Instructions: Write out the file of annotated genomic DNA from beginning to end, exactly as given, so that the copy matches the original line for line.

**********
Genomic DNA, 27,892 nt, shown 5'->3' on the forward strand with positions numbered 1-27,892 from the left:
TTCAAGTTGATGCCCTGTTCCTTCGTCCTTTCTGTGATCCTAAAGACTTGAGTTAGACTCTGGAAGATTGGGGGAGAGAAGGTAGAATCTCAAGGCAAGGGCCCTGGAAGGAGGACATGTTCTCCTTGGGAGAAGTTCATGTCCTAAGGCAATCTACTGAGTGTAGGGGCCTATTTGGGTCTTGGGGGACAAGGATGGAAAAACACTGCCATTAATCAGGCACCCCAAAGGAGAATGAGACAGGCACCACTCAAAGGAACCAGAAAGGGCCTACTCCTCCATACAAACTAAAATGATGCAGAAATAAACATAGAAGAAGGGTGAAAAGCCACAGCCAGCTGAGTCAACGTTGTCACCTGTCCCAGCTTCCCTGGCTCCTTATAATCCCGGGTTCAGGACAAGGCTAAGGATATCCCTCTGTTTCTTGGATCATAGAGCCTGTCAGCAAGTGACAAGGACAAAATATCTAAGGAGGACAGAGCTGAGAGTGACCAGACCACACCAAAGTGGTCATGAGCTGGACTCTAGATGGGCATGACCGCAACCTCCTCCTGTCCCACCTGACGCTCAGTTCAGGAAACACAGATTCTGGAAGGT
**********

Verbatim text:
Genomic DNA, 27,892 nt, shown 5'->3' on the forward strand with positions numbered 1-27,892 from the left:
TTCAAGTTGATGCCCTGTTCCTTCGTCCTTTCTGTGATCCTAAAGACTTGAGTTAGACTCTGGAAGATTGGGGGAGAGAAGGTAGAATCTCAAGGCAAGGGCCCTGGAAGGAGGACATGTTCTCCTTGGGAGAAGTTCATGTCCTAAGGCAATCTACTGAGTGTAGGGGCCTATTTGGGTCTTGGGGGACAAGGATGGAAAAACACTGCCATTAATCAGGCACCCCAAAGGAGAATGAGACAGGCACCACTCAAAGGAACCAGAAAGGGCCTACTCCTCCATACAAACTAAAATGATGCAGAAATAAACATAGAAGAAGGGTGAAAAGCCACAGCCAGCTGAGTCAACGTTGTCACCTGTCCCAGCTTCCCTGGCTCCTTATAATCCCGGGTTCAGGACAAGGCTAAGGATATCCCTCTGTTTCTTGGATCATAGAGCCTGTCAGCAAGTGACAAGGACAAAATATCTAAGGAGGACAGAGCTGAGAGTGACCAGACCACACCAAAGTGGTCATGAGCTGGACTCTAGATGGGCATGACCGCAACCTCCTCCTGTCCCACCTGACGCTCAGTTCAGGAAACACAGATTCTGGAAGGT